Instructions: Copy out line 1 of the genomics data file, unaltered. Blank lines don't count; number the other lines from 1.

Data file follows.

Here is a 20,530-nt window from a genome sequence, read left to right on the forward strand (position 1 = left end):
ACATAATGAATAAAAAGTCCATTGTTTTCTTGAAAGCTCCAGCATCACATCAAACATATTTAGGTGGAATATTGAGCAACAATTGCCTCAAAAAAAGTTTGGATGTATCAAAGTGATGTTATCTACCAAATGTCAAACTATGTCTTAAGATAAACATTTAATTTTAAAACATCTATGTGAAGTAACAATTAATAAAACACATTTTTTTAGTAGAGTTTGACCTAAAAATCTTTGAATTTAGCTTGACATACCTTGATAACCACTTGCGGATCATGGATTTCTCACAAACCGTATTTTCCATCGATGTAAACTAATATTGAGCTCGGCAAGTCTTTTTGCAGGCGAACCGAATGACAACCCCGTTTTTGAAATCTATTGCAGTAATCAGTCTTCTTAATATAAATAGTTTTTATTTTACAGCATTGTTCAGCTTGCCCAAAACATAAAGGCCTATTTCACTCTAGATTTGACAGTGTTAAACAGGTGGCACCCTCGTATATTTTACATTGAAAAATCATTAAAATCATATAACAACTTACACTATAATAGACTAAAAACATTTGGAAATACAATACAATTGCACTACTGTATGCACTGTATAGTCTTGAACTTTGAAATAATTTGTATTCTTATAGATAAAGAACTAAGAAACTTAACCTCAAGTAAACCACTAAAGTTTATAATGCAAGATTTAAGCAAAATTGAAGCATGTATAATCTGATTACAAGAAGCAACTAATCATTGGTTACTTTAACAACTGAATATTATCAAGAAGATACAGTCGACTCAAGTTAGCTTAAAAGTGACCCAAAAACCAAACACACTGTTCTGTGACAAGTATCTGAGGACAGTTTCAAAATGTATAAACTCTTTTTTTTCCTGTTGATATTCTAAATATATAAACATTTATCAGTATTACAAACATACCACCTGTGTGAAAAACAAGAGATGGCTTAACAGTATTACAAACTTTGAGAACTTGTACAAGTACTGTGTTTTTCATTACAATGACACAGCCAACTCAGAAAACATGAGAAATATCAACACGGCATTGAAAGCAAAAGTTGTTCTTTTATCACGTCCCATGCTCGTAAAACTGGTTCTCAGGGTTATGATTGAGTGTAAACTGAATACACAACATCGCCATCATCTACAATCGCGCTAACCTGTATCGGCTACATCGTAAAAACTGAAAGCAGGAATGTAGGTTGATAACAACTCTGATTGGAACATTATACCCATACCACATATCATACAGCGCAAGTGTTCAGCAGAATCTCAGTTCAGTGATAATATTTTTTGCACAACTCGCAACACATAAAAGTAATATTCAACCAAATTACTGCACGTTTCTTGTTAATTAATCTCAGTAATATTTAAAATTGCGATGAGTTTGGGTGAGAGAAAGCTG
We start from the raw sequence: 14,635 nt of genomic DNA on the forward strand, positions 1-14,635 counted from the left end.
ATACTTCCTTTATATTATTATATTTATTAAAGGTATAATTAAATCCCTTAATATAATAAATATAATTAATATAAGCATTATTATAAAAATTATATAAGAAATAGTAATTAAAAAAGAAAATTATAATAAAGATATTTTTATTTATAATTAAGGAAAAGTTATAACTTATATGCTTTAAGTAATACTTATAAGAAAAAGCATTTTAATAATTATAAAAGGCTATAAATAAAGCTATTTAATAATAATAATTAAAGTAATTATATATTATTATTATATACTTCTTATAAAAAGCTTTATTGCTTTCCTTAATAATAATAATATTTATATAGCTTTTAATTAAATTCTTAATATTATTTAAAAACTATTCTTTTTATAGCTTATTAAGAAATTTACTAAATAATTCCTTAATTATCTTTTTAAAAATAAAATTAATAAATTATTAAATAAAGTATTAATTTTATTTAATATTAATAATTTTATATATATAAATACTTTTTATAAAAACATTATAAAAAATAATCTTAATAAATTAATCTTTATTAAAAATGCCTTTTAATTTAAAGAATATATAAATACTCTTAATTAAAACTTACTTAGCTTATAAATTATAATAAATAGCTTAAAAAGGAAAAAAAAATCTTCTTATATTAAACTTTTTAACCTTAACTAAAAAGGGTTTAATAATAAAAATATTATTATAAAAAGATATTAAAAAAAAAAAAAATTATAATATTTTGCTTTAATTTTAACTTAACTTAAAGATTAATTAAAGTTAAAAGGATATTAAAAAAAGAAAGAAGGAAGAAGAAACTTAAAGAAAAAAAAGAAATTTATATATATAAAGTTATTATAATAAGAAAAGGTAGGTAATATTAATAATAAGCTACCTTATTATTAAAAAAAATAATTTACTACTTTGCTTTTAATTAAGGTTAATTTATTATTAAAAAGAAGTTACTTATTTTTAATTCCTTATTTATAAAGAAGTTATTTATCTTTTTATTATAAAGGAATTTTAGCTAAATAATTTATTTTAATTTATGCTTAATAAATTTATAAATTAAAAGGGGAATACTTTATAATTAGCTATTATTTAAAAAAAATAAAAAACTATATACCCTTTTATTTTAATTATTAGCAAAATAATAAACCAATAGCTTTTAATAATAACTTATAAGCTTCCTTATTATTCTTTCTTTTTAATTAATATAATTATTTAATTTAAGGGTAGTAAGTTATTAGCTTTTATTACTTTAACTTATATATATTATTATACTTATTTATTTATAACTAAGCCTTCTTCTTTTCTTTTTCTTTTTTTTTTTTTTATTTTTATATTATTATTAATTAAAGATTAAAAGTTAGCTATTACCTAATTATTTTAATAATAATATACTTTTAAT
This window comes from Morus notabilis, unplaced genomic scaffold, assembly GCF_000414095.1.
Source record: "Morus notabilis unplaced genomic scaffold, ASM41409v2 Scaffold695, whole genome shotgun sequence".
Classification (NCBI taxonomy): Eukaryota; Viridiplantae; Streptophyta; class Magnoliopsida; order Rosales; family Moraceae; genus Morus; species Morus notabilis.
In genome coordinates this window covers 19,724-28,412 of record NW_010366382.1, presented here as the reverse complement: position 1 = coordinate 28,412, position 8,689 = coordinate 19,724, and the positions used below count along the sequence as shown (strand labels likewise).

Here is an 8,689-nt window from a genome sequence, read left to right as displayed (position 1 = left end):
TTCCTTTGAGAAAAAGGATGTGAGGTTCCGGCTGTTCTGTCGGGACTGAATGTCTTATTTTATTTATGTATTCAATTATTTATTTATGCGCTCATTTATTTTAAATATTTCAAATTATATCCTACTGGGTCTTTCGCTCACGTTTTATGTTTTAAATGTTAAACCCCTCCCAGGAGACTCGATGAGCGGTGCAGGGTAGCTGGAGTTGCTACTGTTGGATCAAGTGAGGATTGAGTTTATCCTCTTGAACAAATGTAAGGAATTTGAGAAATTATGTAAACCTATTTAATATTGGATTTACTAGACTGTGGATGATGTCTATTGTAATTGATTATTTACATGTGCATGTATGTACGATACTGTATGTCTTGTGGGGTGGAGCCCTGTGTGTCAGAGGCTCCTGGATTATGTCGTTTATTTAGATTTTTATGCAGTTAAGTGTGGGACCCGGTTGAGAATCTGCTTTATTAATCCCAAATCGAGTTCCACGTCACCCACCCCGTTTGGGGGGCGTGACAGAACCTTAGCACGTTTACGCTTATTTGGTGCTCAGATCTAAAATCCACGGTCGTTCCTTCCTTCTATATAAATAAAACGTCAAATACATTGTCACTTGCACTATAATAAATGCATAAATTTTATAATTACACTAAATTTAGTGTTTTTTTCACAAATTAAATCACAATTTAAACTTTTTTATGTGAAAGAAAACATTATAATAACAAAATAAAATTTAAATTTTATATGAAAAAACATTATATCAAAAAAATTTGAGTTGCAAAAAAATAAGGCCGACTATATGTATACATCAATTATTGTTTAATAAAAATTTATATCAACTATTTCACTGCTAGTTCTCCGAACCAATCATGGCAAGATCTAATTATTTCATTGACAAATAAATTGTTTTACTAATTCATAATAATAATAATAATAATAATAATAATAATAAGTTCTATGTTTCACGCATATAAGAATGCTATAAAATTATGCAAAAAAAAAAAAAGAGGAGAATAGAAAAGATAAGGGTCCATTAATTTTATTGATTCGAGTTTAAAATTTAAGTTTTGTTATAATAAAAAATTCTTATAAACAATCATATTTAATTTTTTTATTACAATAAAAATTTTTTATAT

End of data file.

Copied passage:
Here is a 20,530-nt window from a genome sequence, read left to right on the forward strand (position 1 = left end):